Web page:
Ruptured Diaphragm • Left > Right, as liver protects the right side • Location: 80-90% left posterolateral • CXR abnormal in 60%, but often not diagnostic • 50% diagnosed at laparotomy • Treatment: surgical repair • Often missed or delayed
Tracheobronchial Injury • Seen with deceleration/shear forces • Most blunt injury occurs within 2cm of carina • This is where it is teathered • Mortality with rupture=30% • Continuous bubbling in chest tube is a sign of a bronchopleural fistula
Patient #2 50yoM, driver of 2nd car, has bruising over his sternum. Hit chest against steering wheel. VS unremarkable. Asymptomatic except for anterior chest wall tenderness at site of bruising. CXR and sternal view reveal sternal fx. EKG is nl. Which of the following is the MOST appropriate management plan for this pt? • Admit for 24 hr telemetry monitoring • Perform 2 sets of CE and TPN tests, and dc if neg. • Perform echocardiogram in the ED, and dc if neg. • After a repeat EKG in 6 hrs, dc the pt with pain medication, without any further testing.
Blunt Myocardial Injury (aka Myocardial Contusion) • Clinical features: pt in MVA > 35 MPH c/o chest pain • Sternal rub or rib fracture, dyspnea, tachycardia (70%), S3 gallop, rales, elevated CVP • CXR greatest value for finding assoc injuries: pulmonary contusion, rib fx • Sternal fx no longer considered important. • Initial EKG predictive of subsequent clinically significant EKG events – recommend initial EKG followed by repeat EKG in 4-6 hrs. • PVCs, 1st degree av block, RBBB (RV closest to anterior chest wall), T wave flattening or elevation, QT
Myocardial contusion • Dx: echo (but not as screening), increased CE (poor sensitivity) • Most heal without specific treatment • Complications: effusion, infarction, dysrhythmia, aneurysm, thrombosis, vasospasms • Monitor for 12h d/c (not life-threatening) • If young, ekg and 1 or 2 CE (normal) d/c • Abnormal telemetry • Unstable echo • If decreased CO dobutamine or IABP
Patient #3 Complains of tinnitus and headache. Normal neuro exam. What is the injury? • Frontal bone fracture • Parietal contusion • Subarachnoid hemorrhage • Subdural hemorrhage • Temporal bone fracture
Basilar Skull Fx • Most common fracture involves the petrous portion of the temporal bone, the external auditory canal, and the tympanic membrane • Fractures dural tear communication between subarachnoid space, paranasal sinuses, and middle ear • Compress and entrap cranial nerves passing through basal foramina • CSF otorrhea or rhinorrhea, mastoid ecchymosis (Battle sign), periorbital ecchymoses (raccoon eyes), hemotympanum, vertigo, tinnitus, decreased hearing, and 7th nerve palsy. • Ring test-halo on sheet-target lesion
Basilar Skull Fracture Need thin temporal bone cuts
Battle’s Sign Can take 12 hours to show up
Skull fractures • Abuse=stellate, complex fractures • Linear non-depressed does not require treatment • Temporal skull fracture=middle menigeal=epidural hematoma • Open or depressed skull fracture (one bone table width)→antibiotics + neurosurgery • At risk for post-traumatic seizures • Occipital skull fracture: SAH, contrecoup injury, posterior fossa hematoma, cranial nerve injury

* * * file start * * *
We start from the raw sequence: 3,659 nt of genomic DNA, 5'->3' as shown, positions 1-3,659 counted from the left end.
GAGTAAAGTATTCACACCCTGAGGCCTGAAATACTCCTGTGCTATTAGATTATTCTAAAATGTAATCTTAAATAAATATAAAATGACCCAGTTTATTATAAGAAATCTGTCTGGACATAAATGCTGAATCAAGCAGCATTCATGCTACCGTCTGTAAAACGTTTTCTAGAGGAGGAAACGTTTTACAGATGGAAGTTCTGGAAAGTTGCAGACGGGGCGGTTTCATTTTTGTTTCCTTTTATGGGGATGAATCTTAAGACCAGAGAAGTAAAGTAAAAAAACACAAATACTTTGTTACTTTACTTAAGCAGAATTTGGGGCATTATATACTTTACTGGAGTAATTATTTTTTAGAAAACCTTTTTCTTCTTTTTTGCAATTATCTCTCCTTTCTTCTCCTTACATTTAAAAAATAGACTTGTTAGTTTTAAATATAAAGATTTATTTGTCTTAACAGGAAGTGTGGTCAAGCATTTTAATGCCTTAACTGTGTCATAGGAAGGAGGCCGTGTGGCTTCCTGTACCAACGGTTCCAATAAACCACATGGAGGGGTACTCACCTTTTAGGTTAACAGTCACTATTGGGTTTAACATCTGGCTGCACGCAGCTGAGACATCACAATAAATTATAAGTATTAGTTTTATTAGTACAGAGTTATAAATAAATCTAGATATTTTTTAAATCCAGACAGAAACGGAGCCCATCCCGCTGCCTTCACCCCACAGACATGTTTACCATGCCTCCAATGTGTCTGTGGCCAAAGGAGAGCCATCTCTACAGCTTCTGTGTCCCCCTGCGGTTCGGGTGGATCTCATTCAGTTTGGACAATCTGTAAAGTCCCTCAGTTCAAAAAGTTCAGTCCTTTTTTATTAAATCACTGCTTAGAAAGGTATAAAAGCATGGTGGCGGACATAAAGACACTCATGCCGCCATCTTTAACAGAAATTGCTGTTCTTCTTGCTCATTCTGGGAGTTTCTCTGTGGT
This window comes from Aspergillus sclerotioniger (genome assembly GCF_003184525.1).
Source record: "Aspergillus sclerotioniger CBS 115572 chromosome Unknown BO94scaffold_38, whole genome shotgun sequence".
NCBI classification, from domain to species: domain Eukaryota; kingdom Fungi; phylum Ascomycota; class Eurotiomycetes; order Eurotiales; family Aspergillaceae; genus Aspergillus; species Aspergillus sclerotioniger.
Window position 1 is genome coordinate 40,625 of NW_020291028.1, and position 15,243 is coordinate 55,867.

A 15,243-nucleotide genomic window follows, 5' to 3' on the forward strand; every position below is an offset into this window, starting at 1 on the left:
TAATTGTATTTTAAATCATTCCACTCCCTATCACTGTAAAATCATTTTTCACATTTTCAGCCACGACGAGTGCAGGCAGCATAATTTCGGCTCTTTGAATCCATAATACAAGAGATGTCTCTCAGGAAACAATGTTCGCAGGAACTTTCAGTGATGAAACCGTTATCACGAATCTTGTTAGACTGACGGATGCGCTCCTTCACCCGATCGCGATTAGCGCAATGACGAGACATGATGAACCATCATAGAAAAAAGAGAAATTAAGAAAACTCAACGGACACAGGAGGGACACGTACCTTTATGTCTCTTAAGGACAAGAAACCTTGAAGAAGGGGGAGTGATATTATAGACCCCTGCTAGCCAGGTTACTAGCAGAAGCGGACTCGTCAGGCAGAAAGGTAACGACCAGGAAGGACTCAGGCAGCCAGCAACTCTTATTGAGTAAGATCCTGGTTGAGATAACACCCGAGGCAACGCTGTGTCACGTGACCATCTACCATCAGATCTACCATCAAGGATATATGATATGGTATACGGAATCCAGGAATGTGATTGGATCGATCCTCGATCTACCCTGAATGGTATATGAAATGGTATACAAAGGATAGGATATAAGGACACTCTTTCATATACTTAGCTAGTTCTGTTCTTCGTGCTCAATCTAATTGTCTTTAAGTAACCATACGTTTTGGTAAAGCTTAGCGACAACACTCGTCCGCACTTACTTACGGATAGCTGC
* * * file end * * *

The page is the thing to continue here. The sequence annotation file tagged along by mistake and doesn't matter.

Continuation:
On exam, your abdominal findings are c/w lap belt injury. Compared to other patients with blunt abdominal trauma, this patient is at increased risk for injury to which of the following organs? • Intestine • Kidney • Liver • Pancreas • Spleen
ANSWER: A A. intestine. When lap belt bruises are present, there is a higher incidence of intestinal injury. Although seat belt sign is seen in only 1/3 of cases, its presence is highly correlated with injury. Diaphragmatic injury can been seen secondary to compressive forces. B. kidney C. liver D. pancreas E. spleen
Abdominal Trauma • Lap belt injury: hollow viscous rupture, mesenteric tear, lumbar fracture, bladder injury or rupture (chest seatbelt sign ok) • Laparotomy indications: evisceration, GSW, impalement, gross blood by NG, rectal, DPL
Abdominal Trauma Imaging • CT scan increasingly important in trauma management • Insensitive to hollow organ injury, pancreas, diaphragm • Sensitive to retroperitoneum, solid organs, bony structures • Role of FAST
Easy to Image • Liver • Most common in penetrating (large) • Spleen • Most common in blunt
Hard to Image • Pancreas • Blunt > penetrating • Handle bars, steering wheel, think peds • Nonspecific pain due to delayed diagnosis • DPL may be falsely negative and amylase usually normal • Small intestine • Multiple in penetrating • Often delayed symptoms • Associated with lap belt injury and lumbar spine fx (chance) • Colon • Usually transverse (pinned by spine and gas)
DPL/DPA • Relative contraindications: obesity, pregnancy, previous abdominal surgery, pelvic fracture • False negative • Pancreas • Bowel • Retroperitoneum • Splenic hematoma • False positive: pelvic fracture • Positive lavage: • 10ml gross blood • Blunt > 100,000 RBC/ml • Penetrating > 10,000 RBC/ml (this number a moving target) • WBC > 500/ml • Bile, feces, urine • Increased amylase • Too sensitive! Grade I-II liver and spleen lacs
Abdominal Signs • Grey Turner’s sign: flank discoloration, a late sign of retroperitoneal hematoma; can be seen with hemorrhagic pancreatitis • Kehr’s sign: referred left shoulder pain due to subdiaphragmatic irriatation/splenic rupture • Cullen’s sign: periumbilical ecchymosis due to retroperitoneal bleeding; can also be see with hemorrhagic pancreatitis, ectopic pregnancy
Seat Belt Sign • Low-lying transverse abdominal ecchymosis has a strong association with hollow viscus injury and mesenteric tears . • Hollow viscus injury often does not produce any pain or tenderness until 6-8 hours following the traumatic event. • At minimum, patients with lap-belt contusions should undergo serial abdominal examinations. • Findings of abdominal tenderness should prompt diagnostic study (e.g., abdominal CT and/or DPL) or laparotomy.
Still on Patient #4. Blood is noted at the urethral meatus, and there is perineal ecchymosis. Which of the following is the next management step? • Insertion of a coude catheter • IV pyelogram • Pelvic CT scan • Retrograde urethrogram • Urinalysis with sample obtained by suprapubic route.
GU trauma • Signs of GU trauma somewhere – hematuria • Urethral injury • Signs • Perineal ecchymosis • Unable to urinate • Blood at meatus • High-riding/absent prostate • Blood in scrotum/scrotal hematoma • Obvious penile trauma • Pelvic fracture • Dx • Retrograde urethrogram • Do not blindly put foley (unless you’re really skilled) – partial tear into complete disruption • Tx • Foley over wire. Foley in for 2 weeks. • Suprapubic catheter placement and surgical repair. • Posterior urethral injury from blunt trauma